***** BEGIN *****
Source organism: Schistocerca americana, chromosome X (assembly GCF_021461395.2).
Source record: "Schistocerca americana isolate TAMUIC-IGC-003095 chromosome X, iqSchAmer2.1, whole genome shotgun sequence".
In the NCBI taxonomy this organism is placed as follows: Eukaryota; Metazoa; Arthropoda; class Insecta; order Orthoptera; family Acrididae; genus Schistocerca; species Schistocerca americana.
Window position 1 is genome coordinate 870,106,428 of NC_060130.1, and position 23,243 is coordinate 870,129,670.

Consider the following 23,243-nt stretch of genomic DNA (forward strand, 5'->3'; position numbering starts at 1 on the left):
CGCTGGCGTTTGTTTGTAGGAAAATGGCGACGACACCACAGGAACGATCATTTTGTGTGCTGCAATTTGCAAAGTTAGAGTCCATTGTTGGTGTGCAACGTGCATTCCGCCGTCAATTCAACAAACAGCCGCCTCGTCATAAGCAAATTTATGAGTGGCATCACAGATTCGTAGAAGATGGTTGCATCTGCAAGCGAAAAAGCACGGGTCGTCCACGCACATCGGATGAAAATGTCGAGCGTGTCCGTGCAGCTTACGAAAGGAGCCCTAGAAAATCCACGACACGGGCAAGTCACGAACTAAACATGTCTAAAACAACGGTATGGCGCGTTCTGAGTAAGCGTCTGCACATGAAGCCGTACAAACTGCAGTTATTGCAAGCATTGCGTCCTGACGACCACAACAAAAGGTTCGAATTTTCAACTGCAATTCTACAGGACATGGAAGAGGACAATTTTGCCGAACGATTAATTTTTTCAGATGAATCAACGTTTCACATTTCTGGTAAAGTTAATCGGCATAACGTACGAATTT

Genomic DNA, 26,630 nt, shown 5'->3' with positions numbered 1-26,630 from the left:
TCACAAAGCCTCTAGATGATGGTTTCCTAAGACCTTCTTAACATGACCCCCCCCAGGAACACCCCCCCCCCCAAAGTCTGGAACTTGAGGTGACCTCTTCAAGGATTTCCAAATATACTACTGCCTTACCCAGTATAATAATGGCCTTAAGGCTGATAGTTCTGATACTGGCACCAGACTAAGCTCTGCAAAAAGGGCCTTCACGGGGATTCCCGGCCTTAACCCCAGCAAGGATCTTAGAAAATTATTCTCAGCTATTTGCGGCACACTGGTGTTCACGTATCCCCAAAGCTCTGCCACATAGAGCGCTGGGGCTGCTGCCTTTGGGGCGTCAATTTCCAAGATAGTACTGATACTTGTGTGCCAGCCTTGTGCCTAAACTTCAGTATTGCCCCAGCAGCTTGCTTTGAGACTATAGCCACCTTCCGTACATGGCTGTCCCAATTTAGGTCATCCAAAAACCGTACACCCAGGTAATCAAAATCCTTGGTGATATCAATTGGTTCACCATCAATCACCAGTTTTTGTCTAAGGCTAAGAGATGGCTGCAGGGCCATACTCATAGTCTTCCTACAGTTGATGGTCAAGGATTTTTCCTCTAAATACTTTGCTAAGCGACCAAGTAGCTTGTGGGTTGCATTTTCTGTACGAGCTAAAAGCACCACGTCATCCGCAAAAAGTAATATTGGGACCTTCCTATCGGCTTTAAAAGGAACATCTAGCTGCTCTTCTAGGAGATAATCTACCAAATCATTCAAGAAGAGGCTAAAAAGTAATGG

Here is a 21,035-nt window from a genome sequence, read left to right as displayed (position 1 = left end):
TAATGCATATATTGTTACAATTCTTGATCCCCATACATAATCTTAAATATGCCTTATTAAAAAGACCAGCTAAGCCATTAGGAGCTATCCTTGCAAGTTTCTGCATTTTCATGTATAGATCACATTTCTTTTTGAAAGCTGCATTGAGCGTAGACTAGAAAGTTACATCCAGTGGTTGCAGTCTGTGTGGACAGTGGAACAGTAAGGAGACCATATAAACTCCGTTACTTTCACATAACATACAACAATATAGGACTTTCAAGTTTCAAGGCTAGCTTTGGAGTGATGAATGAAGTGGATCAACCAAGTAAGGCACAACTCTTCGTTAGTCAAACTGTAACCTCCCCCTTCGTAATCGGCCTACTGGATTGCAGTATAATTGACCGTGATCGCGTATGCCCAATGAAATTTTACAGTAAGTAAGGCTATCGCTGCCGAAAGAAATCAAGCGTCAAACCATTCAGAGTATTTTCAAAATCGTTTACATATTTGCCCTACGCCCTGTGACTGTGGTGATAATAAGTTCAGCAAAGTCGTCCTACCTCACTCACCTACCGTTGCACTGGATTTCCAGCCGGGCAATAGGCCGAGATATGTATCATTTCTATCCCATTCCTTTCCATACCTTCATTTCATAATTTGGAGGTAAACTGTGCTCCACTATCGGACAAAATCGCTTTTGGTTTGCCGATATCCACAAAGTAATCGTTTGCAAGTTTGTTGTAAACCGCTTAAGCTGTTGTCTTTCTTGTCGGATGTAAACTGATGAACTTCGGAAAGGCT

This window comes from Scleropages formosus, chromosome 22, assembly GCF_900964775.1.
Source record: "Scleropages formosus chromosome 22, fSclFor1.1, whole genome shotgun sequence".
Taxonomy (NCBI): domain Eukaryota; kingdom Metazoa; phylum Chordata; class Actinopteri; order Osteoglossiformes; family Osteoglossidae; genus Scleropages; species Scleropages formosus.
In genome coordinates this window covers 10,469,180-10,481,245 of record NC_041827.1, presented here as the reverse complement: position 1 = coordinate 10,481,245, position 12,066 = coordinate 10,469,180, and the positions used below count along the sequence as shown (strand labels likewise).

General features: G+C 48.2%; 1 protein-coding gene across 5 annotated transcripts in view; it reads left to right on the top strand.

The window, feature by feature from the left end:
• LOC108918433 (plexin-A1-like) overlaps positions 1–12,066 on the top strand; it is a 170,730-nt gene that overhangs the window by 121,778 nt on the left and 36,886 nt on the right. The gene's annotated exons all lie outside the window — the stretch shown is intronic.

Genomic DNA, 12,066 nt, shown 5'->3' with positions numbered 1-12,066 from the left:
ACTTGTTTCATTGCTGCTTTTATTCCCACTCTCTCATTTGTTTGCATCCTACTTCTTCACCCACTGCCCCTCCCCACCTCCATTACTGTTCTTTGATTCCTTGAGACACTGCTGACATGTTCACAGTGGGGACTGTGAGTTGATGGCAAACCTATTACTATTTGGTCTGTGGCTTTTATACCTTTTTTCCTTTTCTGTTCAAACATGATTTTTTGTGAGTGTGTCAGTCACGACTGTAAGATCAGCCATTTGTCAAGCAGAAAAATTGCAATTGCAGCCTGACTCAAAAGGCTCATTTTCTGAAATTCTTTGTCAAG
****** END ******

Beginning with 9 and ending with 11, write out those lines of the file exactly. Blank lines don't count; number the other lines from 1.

Here is a 21,035-nt window from a genome sequence, read left to right as displayed (position 1 = left end):
TAATGCATATATTGTTACAATTCTTGATCCCCATACATAATCTTAAATATGCCTTATTAAAAAGACCAGCTAAGCCATTAGGAGCTATCCTTGCAAGTTTCTGCATTTTCATGTATAGATCACATTTCTTTTTGAAAGCTGCATTGAGCGTAGACTAGAAAGTTACATCCAGTGGTTGCAGTCTGTGTGGACAGTGGAACAGTAAGGAGACCATATAAACTCCGTTACTTTCACATAACATACAACAATATAGGACTTTCAAGTTTCAAGGCTAGCTTTGGAGTGATGAATGAAGTGGATCAACCAAGTAAGGCACAACTCTTCGTTAGTCAAACTGTAACCTCCCCCTTCGTAATCGGCCTACTGGATTGCAGTATAATTGACCGTGATCGCGTATGCCCAATGAAATTTTACAGTAAGTAAGGCTATCGCTGCCGAAAGAAATCAAGCGTCAAACCATTCAGAGTATTTTCAAAATCGTTTACATATTTGCCCTACGCCCTGTGACTGTGGTGATAATAAGTTCAGCAAAGTCGTCCTACCTCACTCACCTACCGTTGCACTGGATTTCCAGCCGGGCAATAGGCCGAGATATGTATCATTTCTATCCCATTCCTTTCCATACCTTCATTTCATAATTTGGAGGTAAACTGTGCTCCACTATCGGACAAAATCGCTTTTGGTTTGCCGATATCCACAAAGTAATCGTTTGCAAGTTTGTTGTAAACCGCTTAAGCTGTTGTCTTTCTTGTCGGATGTAAACTGATGAACTTCGGAAAGGCT

This window comes from Scleropages formosus, chromosome 22, assembly GCF_900964775.1.